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Political Economy of Fiscal Institutions

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  • Hagen, Jürgen von

Abstract

We discuss two essential problems of the political economy of public finances: The principal agent problem between voters and elected politicians and the common pool problem arising from the fact that money drawn from a general tax fund is used to pay for policies targeting more or less narrow groups in society. Three institutional mechanisms exist to deal with these problems, ex-ante rules controlling the behavior of elected policy makers, electoral rules creating accountability of and competition among policy makers, and budgeting processes internalizing the common pool externality. We review recent theoretical and empirical research and discuss its implications for research and institutional design.

Suggested Citation

  • Hagen, Jürgen von, 2005. "Political Economy of Fiscal Institutions," Discussion Paper Series of SFB/TR 15 Governance and the Efficiency of Economic Systems 149, Free University of Berlin, Humboldt University of Berlin, University of Bonn, University of Mannheim, University of Munich.
  • Handle: RePEc:trf:wpaper:149
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    File URL: https://epub.ub.uni-muenchen.de/13402/1/149.pdf
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    References listed on IDEAS

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    1. Barry Eichengreen and Jurgen von Hagen., 1995. "Fiscal Policy and Monetary Union: Federalism, Fiscal Restrictions and the No-Bailout Rule," Center for International and Development Economics Research (CIDER) Working Papers C95-056, University of California at Berkeley.
    2. Guido Tabellini, "undated". "Constitutional determinants of government spending," Working Papers 162, IGIER (Innocenzo Gasparini Institute for Economic Research), Bocconi University.
    3. von Hagen, Jurgen & Harden, Ian J., 1995. "Budget processes and commitment to fiscal discipline," European Economic Review, Elsevier, vol. 39(3-4), pages 771-779, April.
    4. repec:cup:apsrev:v:87:y:1993:i:02:p:455-464_10 is not listed on IDEAS
    5. von Hagen, Jurgen & Eichengreen, Barry, 1996. "Federalism, Fiscal Restraints, and European Monetary Union," American Economic Review, American Economic Association, vol. 86(2), pages 134-138, May.
    6. Alberto Alesina & Reza Baqir & William Easterly, 1999. "Public Goods and Ethnic Divisions," The Quarterly Journal of Economics, Oxford University Press, vol. 114(4), pages 1243-1284.
    7. Yianos Kontopoulos & Roberto Perotti, 1999. "Government Fragmentation and Fiscal Policy Outcomes: Evidence from OECD Countries," NBER Chapters,in: Fiscal Institutions and Fiscal Performance, pages 81-102 National Bureau of Economic Research, Inc.
    8. Fratianni, Michele & von Hagen, Jürgen & Waller, Christopher, 1992. "From EMS to EMU," CEPR Discussion Papers 618, C.E.P.R. Discussion Papers.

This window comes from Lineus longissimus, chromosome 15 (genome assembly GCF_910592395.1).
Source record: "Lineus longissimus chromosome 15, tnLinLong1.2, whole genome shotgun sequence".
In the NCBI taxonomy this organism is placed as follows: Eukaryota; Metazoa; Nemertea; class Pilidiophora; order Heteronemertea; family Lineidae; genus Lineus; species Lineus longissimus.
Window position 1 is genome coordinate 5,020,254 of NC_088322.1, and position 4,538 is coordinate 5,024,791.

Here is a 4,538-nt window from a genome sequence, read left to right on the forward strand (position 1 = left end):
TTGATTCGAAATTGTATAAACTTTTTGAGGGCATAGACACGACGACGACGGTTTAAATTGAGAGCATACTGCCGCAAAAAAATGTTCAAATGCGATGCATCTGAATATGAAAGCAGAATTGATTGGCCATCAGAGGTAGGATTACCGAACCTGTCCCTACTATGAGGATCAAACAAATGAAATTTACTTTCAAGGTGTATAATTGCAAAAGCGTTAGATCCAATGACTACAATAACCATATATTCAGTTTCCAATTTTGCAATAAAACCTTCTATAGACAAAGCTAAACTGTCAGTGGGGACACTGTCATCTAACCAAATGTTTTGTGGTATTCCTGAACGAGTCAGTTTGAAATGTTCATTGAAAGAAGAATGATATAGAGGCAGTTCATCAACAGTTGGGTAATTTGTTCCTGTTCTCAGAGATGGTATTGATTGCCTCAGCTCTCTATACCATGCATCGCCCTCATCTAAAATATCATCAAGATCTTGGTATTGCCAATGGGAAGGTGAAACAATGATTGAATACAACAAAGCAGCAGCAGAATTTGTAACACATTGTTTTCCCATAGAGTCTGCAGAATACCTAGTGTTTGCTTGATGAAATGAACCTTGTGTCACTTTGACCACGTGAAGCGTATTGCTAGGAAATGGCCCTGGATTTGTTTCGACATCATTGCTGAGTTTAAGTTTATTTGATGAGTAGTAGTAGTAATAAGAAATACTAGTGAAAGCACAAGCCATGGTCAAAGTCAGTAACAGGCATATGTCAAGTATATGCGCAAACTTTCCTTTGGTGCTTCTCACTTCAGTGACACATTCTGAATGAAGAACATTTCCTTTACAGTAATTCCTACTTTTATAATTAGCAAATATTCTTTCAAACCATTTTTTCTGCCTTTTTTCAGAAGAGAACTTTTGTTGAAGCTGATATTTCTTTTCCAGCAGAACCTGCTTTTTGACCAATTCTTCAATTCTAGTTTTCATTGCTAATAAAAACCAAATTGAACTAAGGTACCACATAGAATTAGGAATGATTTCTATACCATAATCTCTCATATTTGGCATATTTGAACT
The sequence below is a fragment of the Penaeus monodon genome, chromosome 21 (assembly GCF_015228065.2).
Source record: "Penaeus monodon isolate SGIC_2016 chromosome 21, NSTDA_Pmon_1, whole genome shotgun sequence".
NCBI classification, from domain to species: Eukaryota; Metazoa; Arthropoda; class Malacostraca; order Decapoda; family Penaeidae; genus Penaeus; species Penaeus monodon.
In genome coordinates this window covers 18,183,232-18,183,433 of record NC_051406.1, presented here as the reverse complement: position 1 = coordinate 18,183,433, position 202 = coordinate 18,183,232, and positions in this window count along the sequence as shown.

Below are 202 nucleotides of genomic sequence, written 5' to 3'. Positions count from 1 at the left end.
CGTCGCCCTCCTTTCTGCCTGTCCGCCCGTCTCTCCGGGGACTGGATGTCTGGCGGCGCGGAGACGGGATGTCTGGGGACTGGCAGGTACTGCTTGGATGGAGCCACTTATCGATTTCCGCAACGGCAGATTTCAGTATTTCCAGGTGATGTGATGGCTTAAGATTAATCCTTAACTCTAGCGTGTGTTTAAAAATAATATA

9. Massimo Bordignon, 2000. "Problems of Soft Budget Constraints in Intergovernmental Relationships: The Case of Italy," Research Department Publications 3099, Inter-American Development Bank, Research Department.
    10. von Hagen, Jurgen, 1991. "A note on the empirical effectiveness of formal fiscal restraints," Journal of Public Economics, Elsevier, vol. 44(2), pages 199-210, March.
    11. Hallerberg, Mark, 2000. "The importance of domestic political institutions: Why and how Belgium and Italy qualified for EMU," ZEI Working Papers B 10-2000, University of Bonn, ZEI - Center for European Integration Studies.
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    Citations

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    Cited by:

    1. Foremny, Dirk, 2014. "Sub-national deficits in European countries: The impact of fiscal rules and tax autonomy," European Journal of Political Economy, Elsevier, vol. 34(C), pages 86-110.
    2. Klaus Schmidt-Hebbel, 2012. "Fiscal Institutions in Resource-Rich Economies: Lessons from Chile and Norway," Documentos de Trabajo 416, Instituto de Economia. Pontificia Universidad Católica de Chile..
    3. Kantorowicz, Jarosław, 2017. "Electoral systems and fiscal policy outcomes: Evidence from Poland," European Journal of Political Economy, Elsevier, vol. 47(C), pages 36-60.
    4. Guerguil, Martine & Mandon, Pierre & Tapsoba, René, 2017. "Flexible fiscal rules and countercyclical fiscal policy," Journal of Macroeconomics, Elsevier, vol. 52(C), pages 189-220.
    5. Andrea Rieck & Ludger Schuknecht, 2017. "Preserving Government Solvency: A Global Policy Perspective," ifo DICE Report, ifo Institute - Leibniz Institute for Economic Research at the University of Munich, vol. 14(4), pages 71-81, 02.
    6. repec:ces:ifodic:v:14:y:2017:i:4:p:19267794 is not listed on IDEAS
    7. Bielawska, Kamila & Chłoń-Domińczak, Agnieszka & Stańko, Dariusz, 2017. "Retreat from mandatory pension funds in countries of the Eastern and Central Europe in result of financial and fiscal crisis: Causes, effects and recommendations for fiscal rules," MPRA Paper 83345, University Library of Munich, Germany.

    More about this item

    Keywords

    electoral systems; fiscal rules; budgeting processes;

    JEL classification:

    • H11 - Public Economics - - Structure and Scope of Government - - - Structure and Scope of Government
    • H61 - Public Economics - - National Budget, Deficit, and Debt - - - Budget; Budget Systems
    • H62 - Public Economics - - National Budget, Deficit, and Debt - - - Deficit; Surplus

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